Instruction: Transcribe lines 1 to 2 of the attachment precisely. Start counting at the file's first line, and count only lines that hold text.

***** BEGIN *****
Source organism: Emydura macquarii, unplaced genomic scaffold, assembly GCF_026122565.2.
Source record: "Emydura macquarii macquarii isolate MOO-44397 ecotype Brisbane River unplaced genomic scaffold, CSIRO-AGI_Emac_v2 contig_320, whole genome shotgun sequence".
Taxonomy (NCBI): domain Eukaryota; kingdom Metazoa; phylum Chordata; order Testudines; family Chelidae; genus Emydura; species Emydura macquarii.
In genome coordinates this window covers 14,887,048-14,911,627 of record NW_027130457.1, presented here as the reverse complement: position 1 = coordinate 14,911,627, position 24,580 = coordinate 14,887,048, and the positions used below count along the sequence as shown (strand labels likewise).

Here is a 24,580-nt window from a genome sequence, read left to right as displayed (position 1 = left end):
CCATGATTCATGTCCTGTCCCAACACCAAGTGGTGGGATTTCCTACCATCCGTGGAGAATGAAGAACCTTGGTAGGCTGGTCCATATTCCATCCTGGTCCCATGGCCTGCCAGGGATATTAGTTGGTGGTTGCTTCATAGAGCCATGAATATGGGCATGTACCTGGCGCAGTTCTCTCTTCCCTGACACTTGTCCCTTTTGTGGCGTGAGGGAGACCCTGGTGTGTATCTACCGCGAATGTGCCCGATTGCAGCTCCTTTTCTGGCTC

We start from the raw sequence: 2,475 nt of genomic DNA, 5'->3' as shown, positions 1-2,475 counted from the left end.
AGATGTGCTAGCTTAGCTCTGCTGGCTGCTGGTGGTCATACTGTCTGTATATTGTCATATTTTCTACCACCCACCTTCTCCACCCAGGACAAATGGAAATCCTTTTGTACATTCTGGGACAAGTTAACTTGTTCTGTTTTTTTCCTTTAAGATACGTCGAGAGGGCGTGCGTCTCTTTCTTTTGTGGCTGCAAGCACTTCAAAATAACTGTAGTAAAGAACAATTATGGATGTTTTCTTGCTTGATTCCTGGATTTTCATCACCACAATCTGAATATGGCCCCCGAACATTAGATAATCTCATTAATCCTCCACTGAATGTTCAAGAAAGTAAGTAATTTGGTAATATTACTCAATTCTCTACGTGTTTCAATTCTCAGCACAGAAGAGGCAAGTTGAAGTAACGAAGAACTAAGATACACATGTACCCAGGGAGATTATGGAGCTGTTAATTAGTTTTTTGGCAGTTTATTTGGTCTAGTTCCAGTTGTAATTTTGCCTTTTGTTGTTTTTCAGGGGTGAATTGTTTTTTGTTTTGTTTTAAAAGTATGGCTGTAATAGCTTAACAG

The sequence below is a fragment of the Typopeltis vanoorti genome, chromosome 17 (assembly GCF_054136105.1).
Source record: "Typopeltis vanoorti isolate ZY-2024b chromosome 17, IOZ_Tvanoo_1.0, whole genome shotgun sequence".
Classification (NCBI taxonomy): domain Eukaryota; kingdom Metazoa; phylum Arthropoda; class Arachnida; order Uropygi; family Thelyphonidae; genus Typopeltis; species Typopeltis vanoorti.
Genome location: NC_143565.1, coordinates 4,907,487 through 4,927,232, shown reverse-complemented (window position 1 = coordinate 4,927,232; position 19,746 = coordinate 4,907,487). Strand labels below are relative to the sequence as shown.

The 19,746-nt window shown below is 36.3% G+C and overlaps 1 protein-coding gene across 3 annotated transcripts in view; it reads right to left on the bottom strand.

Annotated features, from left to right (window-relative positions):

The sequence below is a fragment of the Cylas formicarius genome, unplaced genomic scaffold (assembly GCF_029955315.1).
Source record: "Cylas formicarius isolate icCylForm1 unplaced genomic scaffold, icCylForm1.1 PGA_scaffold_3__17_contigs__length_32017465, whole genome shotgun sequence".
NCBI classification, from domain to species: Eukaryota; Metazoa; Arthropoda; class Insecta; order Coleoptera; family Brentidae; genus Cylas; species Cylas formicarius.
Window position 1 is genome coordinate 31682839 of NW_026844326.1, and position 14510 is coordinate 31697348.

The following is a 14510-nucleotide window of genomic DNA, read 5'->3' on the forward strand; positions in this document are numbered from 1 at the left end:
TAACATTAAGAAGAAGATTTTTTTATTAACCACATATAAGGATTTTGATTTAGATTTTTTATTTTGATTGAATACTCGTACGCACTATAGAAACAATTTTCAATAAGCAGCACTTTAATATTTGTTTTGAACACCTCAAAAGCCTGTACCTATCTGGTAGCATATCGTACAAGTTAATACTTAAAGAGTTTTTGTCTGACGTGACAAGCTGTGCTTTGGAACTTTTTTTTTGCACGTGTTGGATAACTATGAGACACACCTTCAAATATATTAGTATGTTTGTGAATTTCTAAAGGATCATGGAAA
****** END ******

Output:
Source organism: Emydura macquarii, unplaced genomic scaffold, assembly GCF_026122565.2.
Source record: "Emydura macquarii macquarii isolate MOO-44397 ecotype Brisbane River unplaced genomic scaffold, CSIRO-AGI_Emac_v2 contig_320, whole genome shotgun sequence".